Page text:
It appears the end has come for the troubled Peregrine lunar lander.
The Pittsburgh-based company announced via X (formerly Twitter) that Astrobotic lost contact with Peregrine around 3:50 PM EST (2050 GMT) on Thursday afternoon (January 18).
“While this indicates that the vehicle completed its controlled return over open waters in the South Pacific Ocean at 4:04 PM EDT, we await independent confirmation from government agencies,” the company said. Written in the update Which she posted on the social media site at around 8pm EST on Thursday (0100 GMT on Friday, January 19).
We’ll learn more on Friday, when Astrobotic hosts a conference call about Peregrine’s mission and its fate. You can watch the event, which begins at 1 p.m. EDT (1800 GMT), here on Space.com provided by NASA, or live via the space agency.
Related: The failure of the Peregrine lunar lander will not stop NASA’s ambitious commercial lunar program
Peregrine launched Jan. 8 on the maiden flight of United Launch Alliance’s new Vulcan Centaur rocket. The Vulcan Centaur did its job well, but Peregrine suffered a serious malfunction shortly after being deployed from the rocket’s upper stage.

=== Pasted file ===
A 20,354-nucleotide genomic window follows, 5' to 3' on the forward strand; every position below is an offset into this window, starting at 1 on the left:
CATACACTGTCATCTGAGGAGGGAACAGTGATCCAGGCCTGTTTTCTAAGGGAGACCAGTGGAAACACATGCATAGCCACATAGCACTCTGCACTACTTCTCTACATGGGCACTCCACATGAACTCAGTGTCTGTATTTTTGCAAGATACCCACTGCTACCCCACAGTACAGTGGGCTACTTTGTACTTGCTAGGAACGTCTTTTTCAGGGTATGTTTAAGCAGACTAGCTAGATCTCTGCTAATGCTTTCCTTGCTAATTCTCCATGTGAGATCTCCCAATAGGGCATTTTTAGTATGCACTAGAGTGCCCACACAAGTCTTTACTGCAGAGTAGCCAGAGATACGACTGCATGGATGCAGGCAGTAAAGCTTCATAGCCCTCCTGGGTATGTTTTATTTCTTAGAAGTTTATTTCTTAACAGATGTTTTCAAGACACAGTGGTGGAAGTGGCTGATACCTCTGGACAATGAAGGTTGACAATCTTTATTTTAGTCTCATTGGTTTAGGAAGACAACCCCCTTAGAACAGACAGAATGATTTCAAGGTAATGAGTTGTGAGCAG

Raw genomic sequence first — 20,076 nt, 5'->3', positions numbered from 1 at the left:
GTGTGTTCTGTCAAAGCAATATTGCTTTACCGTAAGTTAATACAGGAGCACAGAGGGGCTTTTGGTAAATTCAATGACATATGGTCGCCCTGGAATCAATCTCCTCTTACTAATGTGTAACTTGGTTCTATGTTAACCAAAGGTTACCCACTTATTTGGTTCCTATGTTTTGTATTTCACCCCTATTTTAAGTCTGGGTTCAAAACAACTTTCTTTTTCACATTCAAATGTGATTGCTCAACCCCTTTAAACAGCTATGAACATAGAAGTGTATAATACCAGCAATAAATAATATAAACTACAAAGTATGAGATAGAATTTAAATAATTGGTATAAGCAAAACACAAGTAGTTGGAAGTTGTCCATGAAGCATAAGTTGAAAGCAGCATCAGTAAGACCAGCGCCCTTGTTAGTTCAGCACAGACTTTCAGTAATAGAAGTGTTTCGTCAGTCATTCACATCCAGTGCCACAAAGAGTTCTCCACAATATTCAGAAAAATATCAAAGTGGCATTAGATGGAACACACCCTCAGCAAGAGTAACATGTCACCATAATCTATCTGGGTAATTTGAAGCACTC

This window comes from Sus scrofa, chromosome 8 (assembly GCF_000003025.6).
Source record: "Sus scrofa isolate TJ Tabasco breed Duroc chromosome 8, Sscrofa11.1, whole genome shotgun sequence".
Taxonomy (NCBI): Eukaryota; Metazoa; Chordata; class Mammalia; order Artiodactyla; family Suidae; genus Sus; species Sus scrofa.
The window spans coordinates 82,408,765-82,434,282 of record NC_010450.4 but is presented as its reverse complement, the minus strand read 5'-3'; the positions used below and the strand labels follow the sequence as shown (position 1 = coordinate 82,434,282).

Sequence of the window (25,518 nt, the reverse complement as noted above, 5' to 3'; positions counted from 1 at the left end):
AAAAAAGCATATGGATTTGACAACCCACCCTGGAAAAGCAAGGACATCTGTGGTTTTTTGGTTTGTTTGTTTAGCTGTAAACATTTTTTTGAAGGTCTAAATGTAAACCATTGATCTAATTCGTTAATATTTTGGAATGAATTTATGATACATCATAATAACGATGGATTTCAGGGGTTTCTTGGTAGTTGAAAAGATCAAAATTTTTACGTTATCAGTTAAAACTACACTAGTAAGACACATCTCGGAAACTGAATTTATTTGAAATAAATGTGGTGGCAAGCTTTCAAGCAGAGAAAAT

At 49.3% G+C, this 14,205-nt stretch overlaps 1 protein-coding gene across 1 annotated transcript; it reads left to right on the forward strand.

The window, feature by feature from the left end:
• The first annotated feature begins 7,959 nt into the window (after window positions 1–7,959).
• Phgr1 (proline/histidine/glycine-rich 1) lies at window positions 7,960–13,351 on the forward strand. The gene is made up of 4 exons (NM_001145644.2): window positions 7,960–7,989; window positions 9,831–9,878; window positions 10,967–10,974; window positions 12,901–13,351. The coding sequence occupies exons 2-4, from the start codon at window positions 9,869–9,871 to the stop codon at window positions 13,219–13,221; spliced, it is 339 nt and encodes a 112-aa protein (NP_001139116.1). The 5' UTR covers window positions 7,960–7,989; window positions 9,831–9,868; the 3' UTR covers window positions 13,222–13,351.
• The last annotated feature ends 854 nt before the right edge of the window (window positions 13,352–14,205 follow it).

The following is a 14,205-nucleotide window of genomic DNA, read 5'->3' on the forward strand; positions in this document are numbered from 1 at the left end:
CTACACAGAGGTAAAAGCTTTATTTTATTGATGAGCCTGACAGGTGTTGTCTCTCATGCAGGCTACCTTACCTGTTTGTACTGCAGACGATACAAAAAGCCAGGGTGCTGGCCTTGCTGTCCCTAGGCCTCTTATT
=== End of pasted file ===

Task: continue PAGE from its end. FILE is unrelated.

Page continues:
That problem was a fuel leak, which Astrobotic said was likely caused by a stuck valve, which in turn led to a ruptured oxidizer tank. But this is a preliminary diagnosis. We may get a tougher version during Friday’s press conference.
The leak doomed Peregrine’s chances of traveling to the Moon, which would have been historic: no private spacecraft had been able to successfully land on the Moon’s surface. But the probe has remained operational, powering all 10 of its power-demanding payloads and operating at its final limits for more than 10 days. (Peregrine also carried 10 other payloads that tested negative, including memorial capsules provided by Celestis and Elysium Space that contained human remains.)
Five of Peregrine’s payloads were NASA science instruments, which came aboard through the agency’s Commercial Lunar Payload Services, or CLPS, program.
The Peregrine mission was the first CLPS effort to leave Earth, but another mission is about to take off: Nova-C, a lander built by Intuitive Machines in Houston, is scheduled to launch toward the moon aboard a SpaceX Falcon 9 rocket next month.